As the Maryland Terrapins blew chance after chance last football season, losing three games by four points and tying one, backup quarterback Scott Zolak wanted nothing more than to be given a chance to right the team's wrongs. But he kept his thoughts to himself.

"We were killing ourselves -- making mistakes, shooting ourselves in the foot. You see some situations where you think you can do a better job," said Zolak. "I thought that sometimes. But the coaches know what they're doing."

This year Zolak will get his chance. Last year's main man, Neil O'Donnell, has moved on to the Pittsburgh Steelers and Zolak is Coach Joe Krivak's undisputed starter.

"It's my team now," said Zolak.

It is Zolak's team in more ways than one. At the end of spring practice, his teammates elected him and nose guard Rick Fleece co-captains. For Zolak, it emphasized what he already knew: He had to be the team's offensive leader.

"So far, it's just a title," said Zolak, a senior business management major from Monongahela, Pa. "It just means I go out {to the 50-yard line before the game} for the coin toss. It's an honor, because it shows my teammates are behind me. But even if I wasn't the captain, I would still move and motivate this offense."

At 6 feet 5, he has at least one thing in his favor. Asked whether Zolak gives the team anything the 6-3 O'Donnell couldn't, Krivak said, "Yeah, two inches."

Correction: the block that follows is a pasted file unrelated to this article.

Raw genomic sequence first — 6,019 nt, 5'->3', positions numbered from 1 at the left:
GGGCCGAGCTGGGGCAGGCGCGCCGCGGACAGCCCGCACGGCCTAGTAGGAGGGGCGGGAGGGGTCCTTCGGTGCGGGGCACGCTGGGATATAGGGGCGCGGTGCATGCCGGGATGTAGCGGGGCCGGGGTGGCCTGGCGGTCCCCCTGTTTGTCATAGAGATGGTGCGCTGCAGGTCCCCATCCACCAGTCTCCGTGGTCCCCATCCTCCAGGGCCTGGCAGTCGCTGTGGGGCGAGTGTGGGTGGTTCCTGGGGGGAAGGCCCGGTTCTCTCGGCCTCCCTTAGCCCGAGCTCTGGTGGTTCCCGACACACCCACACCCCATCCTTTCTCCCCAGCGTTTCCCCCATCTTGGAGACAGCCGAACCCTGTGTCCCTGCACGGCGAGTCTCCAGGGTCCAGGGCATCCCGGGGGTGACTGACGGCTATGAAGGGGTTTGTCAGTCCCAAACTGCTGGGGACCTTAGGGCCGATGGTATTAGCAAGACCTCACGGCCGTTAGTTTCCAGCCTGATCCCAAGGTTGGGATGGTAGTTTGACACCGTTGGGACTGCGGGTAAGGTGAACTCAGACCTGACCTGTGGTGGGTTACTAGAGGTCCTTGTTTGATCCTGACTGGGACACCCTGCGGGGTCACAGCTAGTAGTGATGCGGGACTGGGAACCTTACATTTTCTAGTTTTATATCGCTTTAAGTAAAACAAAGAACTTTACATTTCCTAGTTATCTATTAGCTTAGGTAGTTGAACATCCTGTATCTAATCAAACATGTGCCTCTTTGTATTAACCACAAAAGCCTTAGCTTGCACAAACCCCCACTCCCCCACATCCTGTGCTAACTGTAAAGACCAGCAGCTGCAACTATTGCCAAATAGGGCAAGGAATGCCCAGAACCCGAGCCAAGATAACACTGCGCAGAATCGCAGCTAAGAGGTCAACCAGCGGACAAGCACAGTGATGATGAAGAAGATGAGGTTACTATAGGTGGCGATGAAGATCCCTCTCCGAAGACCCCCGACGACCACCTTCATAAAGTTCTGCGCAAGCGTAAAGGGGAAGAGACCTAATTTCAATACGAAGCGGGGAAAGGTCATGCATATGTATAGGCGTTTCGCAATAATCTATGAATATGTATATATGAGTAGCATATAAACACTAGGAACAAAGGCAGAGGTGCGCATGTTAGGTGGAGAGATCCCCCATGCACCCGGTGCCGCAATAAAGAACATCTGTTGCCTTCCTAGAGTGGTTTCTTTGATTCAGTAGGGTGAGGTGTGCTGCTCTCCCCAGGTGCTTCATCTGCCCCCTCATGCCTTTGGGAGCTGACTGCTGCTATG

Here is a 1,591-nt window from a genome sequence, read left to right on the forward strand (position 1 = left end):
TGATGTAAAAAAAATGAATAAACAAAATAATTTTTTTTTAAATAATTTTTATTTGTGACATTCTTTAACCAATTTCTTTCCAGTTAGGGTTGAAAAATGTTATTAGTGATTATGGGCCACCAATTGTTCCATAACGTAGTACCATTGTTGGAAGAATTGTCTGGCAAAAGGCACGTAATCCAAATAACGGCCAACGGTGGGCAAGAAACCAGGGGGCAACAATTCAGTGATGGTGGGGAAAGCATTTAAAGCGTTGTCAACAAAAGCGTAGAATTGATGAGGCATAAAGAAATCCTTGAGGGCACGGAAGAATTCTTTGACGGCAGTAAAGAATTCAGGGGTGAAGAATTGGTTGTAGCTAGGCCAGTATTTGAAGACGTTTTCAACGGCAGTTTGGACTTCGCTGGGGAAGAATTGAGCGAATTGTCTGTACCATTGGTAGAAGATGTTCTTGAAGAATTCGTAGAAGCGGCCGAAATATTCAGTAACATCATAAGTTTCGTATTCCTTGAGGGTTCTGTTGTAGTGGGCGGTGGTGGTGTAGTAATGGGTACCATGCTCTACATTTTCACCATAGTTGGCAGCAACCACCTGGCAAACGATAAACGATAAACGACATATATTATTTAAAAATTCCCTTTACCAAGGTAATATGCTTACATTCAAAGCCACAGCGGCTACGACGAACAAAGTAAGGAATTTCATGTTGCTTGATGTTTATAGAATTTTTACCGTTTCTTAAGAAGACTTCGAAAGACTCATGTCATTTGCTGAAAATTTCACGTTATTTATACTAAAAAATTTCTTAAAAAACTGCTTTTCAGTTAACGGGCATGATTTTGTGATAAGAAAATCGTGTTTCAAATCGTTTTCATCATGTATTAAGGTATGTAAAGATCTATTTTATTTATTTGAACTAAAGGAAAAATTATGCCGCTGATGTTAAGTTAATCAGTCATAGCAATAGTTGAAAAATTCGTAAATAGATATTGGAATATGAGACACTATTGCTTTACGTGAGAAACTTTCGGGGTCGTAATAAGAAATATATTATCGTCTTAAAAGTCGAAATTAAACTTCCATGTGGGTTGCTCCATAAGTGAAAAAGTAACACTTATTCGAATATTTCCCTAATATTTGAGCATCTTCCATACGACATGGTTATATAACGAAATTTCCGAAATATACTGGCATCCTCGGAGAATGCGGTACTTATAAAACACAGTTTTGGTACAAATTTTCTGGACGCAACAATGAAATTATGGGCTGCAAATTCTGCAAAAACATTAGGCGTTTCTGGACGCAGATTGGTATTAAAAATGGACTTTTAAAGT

But Zolak's height is only his second-best physical attribute. His powerful right arm, some say, is the strongest in recent Maryland history -- stronger than O'Donnell's, stronger than Dan Henning's, stronger than Boomer Esiason's.

Zolak is not the most mobile quarterback. "I'm what they call the 'classic drop-back passer,' " he said. "I'm not much of a roll-out, sprinting, scrambling, option quarterback. But that's why I came to Maryland -- the reputation Coach Krivak has of developing pro-style quarterbacks."

Said Krivak: "Scott Zolak has all the tools to be a great quarterback. But now he has got to do it. We're giving him the opportunity."

Zolak knows he can't do it by himself, and his offensive supporting cast isn't the best, with only two of last year's starters returning. But he said that what the team lacks in experience it makes up for in desire.

"We have a lot of guys that want it this year," he said. "In the past, we had some returning starters with an attitude problem . . . people who just wanted to show up for the games. But I don't feel that way at all about this year's team. The guys are all excited. We have people now that look forward to practice."

As O'Donnell's backup last season, Zolak appeared in eight games, completing 33 of 69 passes for 407 yards, with two touchdowns and three interceptions. He had his best effort against Michigan, in a game the Terrapins lost by 41-21. Zolak played the fourth quarter and was 11 of 15 for 123 yards and a touchdown.

Toward the end of the season, Zolak could not help but think about the future, especially the 1990 season, when he would become the starter. He said he is not thinking about the NFL, even though with his height and arm, he would seem a natural for the pro game. He said making it as a college quarterback has always been his goal.

Terrapins Notes: Junior David Dunne, who had been expected to be the team's starting left tackle, will have surgery Friday to repair a torn left pectoral muscle and will miss the season. Dunne was injured while bench-pressing last Friday.